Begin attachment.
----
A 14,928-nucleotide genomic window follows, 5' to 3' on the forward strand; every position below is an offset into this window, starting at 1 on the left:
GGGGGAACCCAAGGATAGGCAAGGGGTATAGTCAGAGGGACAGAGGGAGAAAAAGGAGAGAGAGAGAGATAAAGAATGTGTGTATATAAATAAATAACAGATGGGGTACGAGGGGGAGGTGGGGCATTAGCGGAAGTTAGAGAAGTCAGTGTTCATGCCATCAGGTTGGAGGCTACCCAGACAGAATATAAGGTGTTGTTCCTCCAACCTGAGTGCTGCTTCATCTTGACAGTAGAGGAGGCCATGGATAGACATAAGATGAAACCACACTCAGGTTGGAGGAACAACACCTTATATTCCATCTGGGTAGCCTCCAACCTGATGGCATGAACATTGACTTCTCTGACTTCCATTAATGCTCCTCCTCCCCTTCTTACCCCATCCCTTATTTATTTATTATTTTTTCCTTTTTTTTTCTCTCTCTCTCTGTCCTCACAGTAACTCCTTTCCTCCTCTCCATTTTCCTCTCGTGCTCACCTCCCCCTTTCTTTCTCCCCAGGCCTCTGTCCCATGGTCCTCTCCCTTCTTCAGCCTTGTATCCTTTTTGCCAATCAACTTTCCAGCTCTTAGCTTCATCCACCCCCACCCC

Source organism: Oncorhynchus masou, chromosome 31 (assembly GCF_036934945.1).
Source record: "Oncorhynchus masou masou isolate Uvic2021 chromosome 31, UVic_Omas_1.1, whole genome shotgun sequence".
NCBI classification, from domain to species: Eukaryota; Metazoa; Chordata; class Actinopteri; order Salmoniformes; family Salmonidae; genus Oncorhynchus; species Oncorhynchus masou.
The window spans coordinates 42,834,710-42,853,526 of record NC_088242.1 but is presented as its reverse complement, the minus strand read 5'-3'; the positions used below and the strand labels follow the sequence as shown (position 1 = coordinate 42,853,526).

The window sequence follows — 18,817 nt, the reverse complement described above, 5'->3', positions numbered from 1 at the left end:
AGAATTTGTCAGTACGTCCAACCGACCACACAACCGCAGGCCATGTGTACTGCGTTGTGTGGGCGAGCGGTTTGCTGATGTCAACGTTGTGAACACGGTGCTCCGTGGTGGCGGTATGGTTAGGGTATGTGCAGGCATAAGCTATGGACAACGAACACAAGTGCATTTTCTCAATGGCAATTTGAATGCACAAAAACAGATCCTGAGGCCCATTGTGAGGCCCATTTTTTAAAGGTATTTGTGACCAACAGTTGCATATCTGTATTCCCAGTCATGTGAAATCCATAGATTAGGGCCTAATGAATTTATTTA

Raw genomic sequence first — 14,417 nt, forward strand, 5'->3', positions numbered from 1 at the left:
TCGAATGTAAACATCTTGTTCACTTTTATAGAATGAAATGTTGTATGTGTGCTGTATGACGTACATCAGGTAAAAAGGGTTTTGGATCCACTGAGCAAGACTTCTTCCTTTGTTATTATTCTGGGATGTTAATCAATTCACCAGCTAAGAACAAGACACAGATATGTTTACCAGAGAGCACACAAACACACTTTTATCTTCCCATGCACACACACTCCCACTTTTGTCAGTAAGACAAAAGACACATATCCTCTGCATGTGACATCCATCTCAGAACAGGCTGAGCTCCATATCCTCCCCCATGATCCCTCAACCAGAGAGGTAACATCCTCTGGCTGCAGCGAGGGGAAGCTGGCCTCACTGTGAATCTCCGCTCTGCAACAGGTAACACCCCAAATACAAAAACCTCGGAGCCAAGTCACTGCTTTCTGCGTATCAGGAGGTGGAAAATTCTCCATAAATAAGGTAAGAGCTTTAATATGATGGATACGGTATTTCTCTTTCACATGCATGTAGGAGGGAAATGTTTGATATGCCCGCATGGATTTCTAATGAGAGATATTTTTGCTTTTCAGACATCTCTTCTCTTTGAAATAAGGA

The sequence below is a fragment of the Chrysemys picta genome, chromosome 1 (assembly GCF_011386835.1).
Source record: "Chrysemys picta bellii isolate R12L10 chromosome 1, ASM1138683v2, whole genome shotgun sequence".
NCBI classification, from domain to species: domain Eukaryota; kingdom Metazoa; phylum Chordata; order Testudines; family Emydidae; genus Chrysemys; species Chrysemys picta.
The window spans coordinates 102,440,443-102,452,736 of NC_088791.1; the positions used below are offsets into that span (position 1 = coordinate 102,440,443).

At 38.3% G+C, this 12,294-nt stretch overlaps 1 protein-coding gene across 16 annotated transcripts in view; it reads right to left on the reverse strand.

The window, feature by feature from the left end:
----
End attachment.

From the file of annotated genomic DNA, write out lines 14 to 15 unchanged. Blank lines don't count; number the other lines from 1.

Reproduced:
The window spans coordinates 102,440,443-102,452,736 of NC_088791.1; the positions used below are offsets into that span (position 1 = coordinate 102,440,443).

At 38.3% G+C, this 12,294-nt stretch overlaps 1 protein-coding gene across 16 annotated transcripts in view; it reads right to left on the reverse strand.